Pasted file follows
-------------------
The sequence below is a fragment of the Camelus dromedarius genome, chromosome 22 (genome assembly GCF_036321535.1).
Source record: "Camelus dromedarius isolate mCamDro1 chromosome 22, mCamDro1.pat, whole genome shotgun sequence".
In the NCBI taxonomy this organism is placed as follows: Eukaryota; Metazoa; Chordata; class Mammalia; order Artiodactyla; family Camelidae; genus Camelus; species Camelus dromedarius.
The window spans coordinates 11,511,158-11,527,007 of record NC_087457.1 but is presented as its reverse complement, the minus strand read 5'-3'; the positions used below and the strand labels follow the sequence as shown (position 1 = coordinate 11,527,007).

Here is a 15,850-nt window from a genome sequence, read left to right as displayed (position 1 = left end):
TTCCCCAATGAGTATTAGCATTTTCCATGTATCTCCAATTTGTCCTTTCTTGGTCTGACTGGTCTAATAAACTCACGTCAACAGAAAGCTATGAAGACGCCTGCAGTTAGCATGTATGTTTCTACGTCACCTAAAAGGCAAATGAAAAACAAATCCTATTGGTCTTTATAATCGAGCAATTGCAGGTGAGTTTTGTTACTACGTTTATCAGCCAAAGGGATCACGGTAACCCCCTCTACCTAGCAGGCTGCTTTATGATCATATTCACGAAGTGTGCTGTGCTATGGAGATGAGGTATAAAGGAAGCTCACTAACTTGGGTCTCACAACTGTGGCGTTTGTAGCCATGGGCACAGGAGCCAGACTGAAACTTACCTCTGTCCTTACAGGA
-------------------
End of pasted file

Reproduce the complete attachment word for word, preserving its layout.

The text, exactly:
The sequence below is a fragment of the Camelus dromedarius genome, chromosome 22 (genome assembly GCF_036321535.1).
Source record: "Camelus dromedarius isolate mCamDro1 chromosome 22, mCamDro1.pat, whole genome shotgun sequence".
In the NCBI taxonomy this organism is placed as follows: Eukaryota; Metazoa; Chordata; class Mammalia; order Artiodactyla; family Camelidae; genus Camelus; species Camelus dromedarius.
The window spans coordinates 11,511,158-11,527,007 of record NC_087457.1 but is presented as its reverse complement, the minus strand read 5'-3'; the positions used below and the strand labels follow the sequence as shown (position 1 = coordinate 11,527,007).

Here is a 15,850-nt window from a genome sequence, read left to right as displayed (position 1 = left end):
TTCCCCAATGAGTATTAGCATTTTCCATGTATCTCCAATTTGTCCTTTCTTGGTCTGACTGGTCTAATAAACTCACGTCAACAGAAAGCTATGAAGACGCCTGCAGTTAGCATGTATGTTTCTACGTCACCTAAAAGGCAAATGAAAAACAAATCCTATTGGTCTTTATAATCGAGCAATTGCAGGTGAGTTTTGTTACTACGTTTATCAGCCAAAGGGATCACGGTAACCCCCTCTACCTAGCAGGCTGCTTTATGATCATATTCACGAAGTGTGCTGTGCTATGGAGATGAGGTATAAAGGAAGCTCACTAACTTGGGTCTCACAACTGTGGCGTTTGTAGCCATGGGCACAGGAGCCAGACTGAAACTTACCTCTGTCCTTACAGGA